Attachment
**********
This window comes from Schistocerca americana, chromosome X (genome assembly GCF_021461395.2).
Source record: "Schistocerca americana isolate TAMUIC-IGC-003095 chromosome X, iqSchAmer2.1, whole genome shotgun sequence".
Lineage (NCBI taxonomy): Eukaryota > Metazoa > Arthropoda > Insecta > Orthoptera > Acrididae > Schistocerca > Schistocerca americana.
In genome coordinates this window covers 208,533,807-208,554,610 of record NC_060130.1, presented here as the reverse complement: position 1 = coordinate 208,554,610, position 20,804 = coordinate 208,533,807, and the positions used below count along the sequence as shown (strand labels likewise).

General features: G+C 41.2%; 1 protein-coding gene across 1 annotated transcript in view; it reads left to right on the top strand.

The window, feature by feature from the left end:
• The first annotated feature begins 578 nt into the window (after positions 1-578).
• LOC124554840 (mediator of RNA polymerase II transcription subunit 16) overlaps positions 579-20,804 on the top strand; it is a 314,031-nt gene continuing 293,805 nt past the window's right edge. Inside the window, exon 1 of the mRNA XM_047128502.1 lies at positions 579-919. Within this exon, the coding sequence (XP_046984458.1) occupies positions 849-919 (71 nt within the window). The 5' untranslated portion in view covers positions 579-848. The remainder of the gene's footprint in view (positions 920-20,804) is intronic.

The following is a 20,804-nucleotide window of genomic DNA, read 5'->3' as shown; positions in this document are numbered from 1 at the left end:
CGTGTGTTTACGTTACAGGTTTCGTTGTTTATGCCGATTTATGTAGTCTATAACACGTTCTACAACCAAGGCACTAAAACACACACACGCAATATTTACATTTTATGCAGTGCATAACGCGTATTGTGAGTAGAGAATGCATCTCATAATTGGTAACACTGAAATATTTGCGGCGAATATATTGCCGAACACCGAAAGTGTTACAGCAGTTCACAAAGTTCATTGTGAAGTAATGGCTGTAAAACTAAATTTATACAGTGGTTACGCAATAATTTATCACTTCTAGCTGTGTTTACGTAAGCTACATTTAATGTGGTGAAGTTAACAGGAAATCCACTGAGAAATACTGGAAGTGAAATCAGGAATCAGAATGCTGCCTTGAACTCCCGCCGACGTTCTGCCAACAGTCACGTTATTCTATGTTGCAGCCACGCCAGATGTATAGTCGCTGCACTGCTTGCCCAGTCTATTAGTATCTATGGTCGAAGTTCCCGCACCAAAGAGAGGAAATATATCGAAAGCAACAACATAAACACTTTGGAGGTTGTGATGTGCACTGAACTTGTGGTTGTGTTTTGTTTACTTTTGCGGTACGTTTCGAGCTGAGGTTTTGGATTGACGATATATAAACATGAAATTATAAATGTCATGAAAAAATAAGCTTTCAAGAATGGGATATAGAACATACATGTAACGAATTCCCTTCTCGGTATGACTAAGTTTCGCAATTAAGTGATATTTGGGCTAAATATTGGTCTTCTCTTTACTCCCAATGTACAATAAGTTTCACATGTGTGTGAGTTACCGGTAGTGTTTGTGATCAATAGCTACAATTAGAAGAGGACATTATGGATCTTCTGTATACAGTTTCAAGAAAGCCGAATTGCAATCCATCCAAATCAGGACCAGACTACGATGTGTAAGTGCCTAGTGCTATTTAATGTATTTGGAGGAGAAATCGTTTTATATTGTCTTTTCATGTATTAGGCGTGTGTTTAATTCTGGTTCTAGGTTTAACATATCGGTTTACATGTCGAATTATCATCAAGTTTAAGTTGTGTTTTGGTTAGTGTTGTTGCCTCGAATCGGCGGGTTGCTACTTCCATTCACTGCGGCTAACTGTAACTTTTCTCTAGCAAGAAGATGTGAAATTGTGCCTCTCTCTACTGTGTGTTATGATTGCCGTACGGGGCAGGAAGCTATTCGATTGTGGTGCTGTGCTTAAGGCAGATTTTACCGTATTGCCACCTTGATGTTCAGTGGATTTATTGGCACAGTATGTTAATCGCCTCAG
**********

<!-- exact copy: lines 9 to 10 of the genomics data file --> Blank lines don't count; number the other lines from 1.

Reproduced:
The following is a 20,804-nucleotide window of genomic DNA, read 5'->3' as shown; positions in this document are numbered from 1 at the left end:
CGTGTGTTTACGTTACAGGTTTCGTTGTTTATGCCGATTTATGTAGTCTATAACACGTTCTACAACCAAGGCACTAAAACACACACACGCAATATTTACATTTTATGCAGTGCATAACGCGTATTGTGAGTAGAGAATGCATCTCATAATTGGTAACACTGAAATATTTGCGGCGAATATATTGCCGAACACCGAAAGTGTTACAGCAGTTCACAAAGTTCATTGTGAAGTAATGGCTGTAAAACTAAATTTATACAGTGGTTACGCAATAATTTATCACTTCTAGCTGTGTTTACGTAAGCTACATTTAATGTGGTGAAGTTAACAGGAAATCCACTGAGAAATACTGGAAGTGAAATCAGGAATCAGAATGCTGCCTTGAACTCCCGCCGACGTTCTGCCAACAGTCACGTTATTCTATGTTGCAGCCACGCCAGATGTATAGTCGCTGCACTGCTTGCCCAGTCTATTAGTATCTATGGTCGAAGTTCCCGCACCAAAGAGAGGAAATATATCGAAAGCAACAACATAAACACTTTGGAGGTTGTGATGTGCACTGAACTTGTGGTTGTGTTTTGTTTACTTTTGCGGTACGTTTCGAGCTGAGGTTTTGGATTGACGATATATAAACATGAAATTATAAATGTCATGAAAAAATAAGCTTTCAAGAATGGGATATAGAACATACATGTAACGAATTCCCTTCTCGGTATGACTAAGTTTCGCAATTAAGTGATATTTGGGCTAAATATTGGTCTTCTCTTTACTCCCAATGTACAATAAGTTTCACATGTGTGTGAGTTACCGGTAGTGTTTGTGATCAATAGCTACAATTAGAAGAGGACATTATGGATCTTCTGTATACAGTTTCAAGAAAGCCGAATTGCAATCCATCCAAATCAGGACCAGACTACGATGTGTAAGTGCCTAGTGCTATTTAATGTATTTGGAGGAGAAATCGTTTTATATTGTCTTTTCATGTATTAGGCGTGTGTTTAATTCTGGTTCTAGGTTTAACATATCGGTTTACATGTCGAATTATCATCAAGTTTAAGTTGTGTTTTGGTTAGTGTTGTTGCCTCGAATCGGCGGGTTGCTACTTCCATTCACTGCGGCTAACTGTAACTTTTCTCTAGCAAGAAGATGTGAAATTGTGCCTCTCTCTACTGTGTGTTATGATTGCCGTACGGGGCAGGAAGCTATTCGATTGTGGTGCTGTGCTTAAGGCAGATTTTACCGTATTGCCACCTTGATGTTCAGTGGATTTATTGGCACAGTATGTTAATCGCCTCAG